The Solaris 8 launch initially was planned for February, the month Microsoft will debut Windows 2000, but Sun has moved the date up. Meanwhile, computers with Windows 2000 will be available starting today, even though Microsoft officially is unveiling its business-use software on Feb. 17.
Among the debut's highlights will be Sun's adoption of some Linux principles, according to people familiar with the company's plans. The Palo Alto, Calif.-based computer maker will eliminate licensing fees and make its "source code," or underlying programming instructions, available to customers, these people said.
Such steps would mark a new stage in Sun's love-hate relationship with Linux. The upstart operating system has helped Sun attack Microsoft at the same time as it has helped rivals encroach on the low end of Sun's turf.
Sun representatives declined to comment, though some within the company said last February Sun would release Solaris under the company's Community Source License.
Linux is a clone of Unix, while Sun is one of several commercial variants of the operating software; Linux and Unix are like cousins. Linux can be obtained for free, and its source code is available to anyone who wants to scrutinize it. Solaris, by contrast, is proprietary and secret. And Sun's Community Source License, which reserves ultimate control of a software's development for Sun, isn't as broad as the General Public License under which Linux is released.
But Sun chief operating officer Ed Zander made it clear in a conference call last week that the company isn't particularly interested in Linux. "Solaris is a better product, period," he said.
"We have no plans to do Linux inside the company as an operating system...We are going to concentrate every ounce of research and development into Solaris," he said.
Zander did note that Sun is working to see that its Java software works on Linux and gives away its Star Office software suite to Linux users. Not coincidentally, those are the two areas where Sun has investments in Linux companies: Caldera Systems, a Linux seller that plans e-commerce software using Java, and Linuxcare, which provides technical support for Star Office.
One reason Sun isn't that fond of Linux is that it's most popular on computers built around Intel chips--rather than Sun's UltraSparc chips--and Sun's core business is selling its own hardware. Although Sun offers Red Hat's version of Linux for sale on the Sun Web site, Zander said he doesn't see that version as very significant. "We just don't see the need for Linux on Sparc right now. It's an Intel play," he said.
Still, Illuminata analyst Jonathan Eunice said Linux has been a net positive for Sun because it has helped dissuade people from the notion that Microsoft Windows was going to become ubiquitous. Sun has had various allies in its long-running fight with Microsoft, but only Linux has been able to withstand the power of Redmond, he said.
Linux threatens Sun's low-end server and workstation line by pulling people away from Sun systems, Eunice said, particularly in the university environment where the next generation of computer technicians is growing up, and among Internet service providers, which need lots of relatively inexpensive servers.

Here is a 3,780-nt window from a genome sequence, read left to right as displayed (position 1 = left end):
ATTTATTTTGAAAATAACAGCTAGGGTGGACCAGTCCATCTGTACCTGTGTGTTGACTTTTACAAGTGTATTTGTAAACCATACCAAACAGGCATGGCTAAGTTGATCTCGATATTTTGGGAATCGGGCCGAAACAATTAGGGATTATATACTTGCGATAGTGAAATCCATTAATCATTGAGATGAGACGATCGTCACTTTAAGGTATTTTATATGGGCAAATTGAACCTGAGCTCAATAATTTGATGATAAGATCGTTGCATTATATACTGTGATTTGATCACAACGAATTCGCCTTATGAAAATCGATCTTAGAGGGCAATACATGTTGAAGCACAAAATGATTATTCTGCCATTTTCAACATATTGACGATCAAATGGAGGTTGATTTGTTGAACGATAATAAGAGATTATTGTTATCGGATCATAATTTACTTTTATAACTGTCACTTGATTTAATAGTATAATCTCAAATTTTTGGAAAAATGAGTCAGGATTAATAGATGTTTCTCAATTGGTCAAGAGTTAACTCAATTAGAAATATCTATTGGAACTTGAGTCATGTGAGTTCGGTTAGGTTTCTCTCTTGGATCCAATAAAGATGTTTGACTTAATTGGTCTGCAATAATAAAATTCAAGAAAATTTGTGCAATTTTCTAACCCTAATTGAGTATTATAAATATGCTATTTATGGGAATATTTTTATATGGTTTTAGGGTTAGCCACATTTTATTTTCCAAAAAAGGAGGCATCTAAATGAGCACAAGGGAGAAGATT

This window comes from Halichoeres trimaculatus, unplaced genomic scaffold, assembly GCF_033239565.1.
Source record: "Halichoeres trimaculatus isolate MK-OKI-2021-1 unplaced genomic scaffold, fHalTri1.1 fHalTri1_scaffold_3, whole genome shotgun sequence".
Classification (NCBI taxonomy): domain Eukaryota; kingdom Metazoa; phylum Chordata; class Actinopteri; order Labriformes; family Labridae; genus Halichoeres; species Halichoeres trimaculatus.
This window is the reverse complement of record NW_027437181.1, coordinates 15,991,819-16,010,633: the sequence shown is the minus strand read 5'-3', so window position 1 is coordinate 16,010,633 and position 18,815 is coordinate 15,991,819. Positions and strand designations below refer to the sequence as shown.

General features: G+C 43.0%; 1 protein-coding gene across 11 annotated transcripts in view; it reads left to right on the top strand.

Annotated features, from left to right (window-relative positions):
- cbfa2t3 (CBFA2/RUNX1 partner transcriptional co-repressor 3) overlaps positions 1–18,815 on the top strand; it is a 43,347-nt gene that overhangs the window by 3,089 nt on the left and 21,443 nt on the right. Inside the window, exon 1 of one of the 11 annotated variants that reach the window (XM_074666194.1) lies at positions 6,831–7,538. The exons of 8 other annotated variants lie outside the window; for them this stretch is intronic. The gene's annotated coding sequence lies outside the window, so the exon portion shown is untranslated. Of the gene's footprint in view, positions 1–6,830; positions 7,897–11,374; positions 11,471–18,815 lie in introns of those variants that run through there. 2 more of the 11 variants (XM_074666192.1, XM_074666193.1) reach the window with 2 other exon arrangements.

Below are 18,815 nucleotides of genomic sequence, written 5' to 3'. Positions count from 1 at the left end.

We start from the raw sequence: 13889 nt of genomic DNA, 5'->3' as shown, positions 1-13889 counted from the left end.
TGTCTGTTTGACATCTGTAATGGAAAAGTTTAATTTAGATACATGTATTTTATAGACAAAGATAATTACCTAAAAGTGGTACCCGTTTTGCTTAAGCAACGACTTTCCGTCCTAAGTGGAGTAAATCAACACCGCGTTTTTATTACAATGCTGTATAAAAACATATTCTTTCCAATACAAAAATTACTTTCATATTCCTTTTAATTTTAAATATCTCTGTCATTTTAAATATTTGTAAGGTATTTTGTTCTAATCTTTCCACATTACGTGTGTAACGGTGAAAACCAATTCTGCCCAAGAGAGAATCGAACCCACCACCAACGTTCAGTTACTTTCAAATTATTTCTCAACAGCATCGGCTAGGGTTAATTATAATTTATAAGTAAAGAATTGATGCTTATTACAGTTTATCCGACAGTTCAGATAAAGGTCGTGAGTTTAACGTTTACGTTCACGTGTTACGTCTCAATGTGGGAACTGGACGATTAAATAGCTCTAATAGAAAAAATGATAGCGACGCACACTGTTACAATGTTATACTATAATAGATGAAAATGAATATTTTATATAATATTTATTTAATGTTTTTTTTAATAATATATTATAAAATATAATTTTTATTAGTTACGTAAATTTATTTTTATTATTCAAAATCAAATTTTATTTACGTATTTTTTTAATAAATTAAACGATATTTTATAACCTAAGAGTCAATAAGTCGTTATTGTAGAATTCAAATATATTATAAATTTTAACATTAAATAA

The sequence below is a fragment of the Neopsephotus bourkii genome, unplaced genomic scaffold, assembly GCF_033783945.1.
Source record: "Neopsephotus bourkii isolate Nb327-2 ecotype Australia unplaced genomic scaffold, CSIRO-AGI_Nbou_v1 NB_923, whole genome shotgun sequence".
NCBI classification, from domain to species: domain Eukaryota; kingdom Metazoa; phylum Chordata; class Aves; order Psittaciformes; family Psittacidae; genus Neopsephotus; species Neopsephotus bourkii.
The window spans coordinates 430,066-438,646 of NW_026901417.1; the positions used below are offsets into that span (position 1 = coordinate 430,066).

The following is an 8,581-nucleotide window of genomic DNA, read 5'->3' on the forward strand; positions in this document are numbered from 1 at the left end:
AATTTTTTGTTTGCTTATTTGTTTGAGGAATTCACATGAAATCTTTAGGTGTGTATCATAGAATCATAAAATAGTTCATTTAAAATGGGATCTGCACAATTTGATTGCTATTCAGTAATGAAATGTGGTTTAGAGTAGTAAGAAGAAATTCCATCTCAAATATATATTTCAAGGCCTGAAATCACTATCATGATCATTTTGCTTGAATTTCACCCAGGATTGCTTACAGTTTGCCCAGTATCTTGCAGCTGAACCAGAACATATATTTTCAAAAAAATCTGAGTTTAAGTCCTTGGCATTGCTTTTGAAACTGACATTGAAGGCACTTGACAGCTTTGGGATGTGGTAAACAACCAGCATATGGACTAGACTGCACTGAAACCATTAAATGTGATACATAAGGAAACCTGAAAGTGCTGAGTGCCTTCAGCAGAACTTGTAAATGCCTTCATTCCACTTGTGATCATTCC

"Fifteen years ago (in the university), we had Sun boxes everywhere. Every workstation, every server was a Sun box. There was a whole generation of us that brought Sun and Unix into enterprises," Eunice said. "Now if you go into the lab, there are lots of...Linux boxes. Sun not only is in fear of losing more and more Internet service provider accounts in the near future, they are clearly losing in both the workstation world and the computer server world."
Eunice added that the Unix versions offered by Hewlett-Packard, IBM and Compaq may be technically better products than Solaris, though its servers remain a kind of de facto standard among some spheres of the Internet.
In September, Sun began beta testing Solaris 8 with selected customers and in November opened the testing program to anyone willing to spend $25.
At the debut on Wednesday, Sun will argue that Solaris is five years ahead of Windows 2000, and that in order to survive, Windows is picking up methods pioneered by Unix, Zander said last week.
For example, Solaris 8 eventually will provide the ability to tie together as many as eight servers in a technique called "clustering" that enables computers to share the workload or take over from each other in the event that one fails. The eight-machine clustering feature won't be available until later in 2000, Sun executives have said.
Windows NT--the precursor to Windows 2000--currently works with clusters of two machines, and the forthcoming version will expand that number to four.
Windows 2000 will work on computers incorporating a maximum of eight or 16 processors, Zander said, while Solaris runs on 64-processor machines today and will run on new models with more than 100 chips later this year.
Sun also will argue Wednesday that the Sun-sponsored shift to "application service providers" that centrally host software will diminish the leverage Microsoft gains by having so much popular software in its office suite.
Of course, speaking unfavorably of Sun's competition is nothing new for the company and chief executive officer Scott McNealy in particular. "It's a part of their strategy to grandiosely disparage the competition," Eunice said. "It points the attention at them and frames the discussion in a way that's successful for them."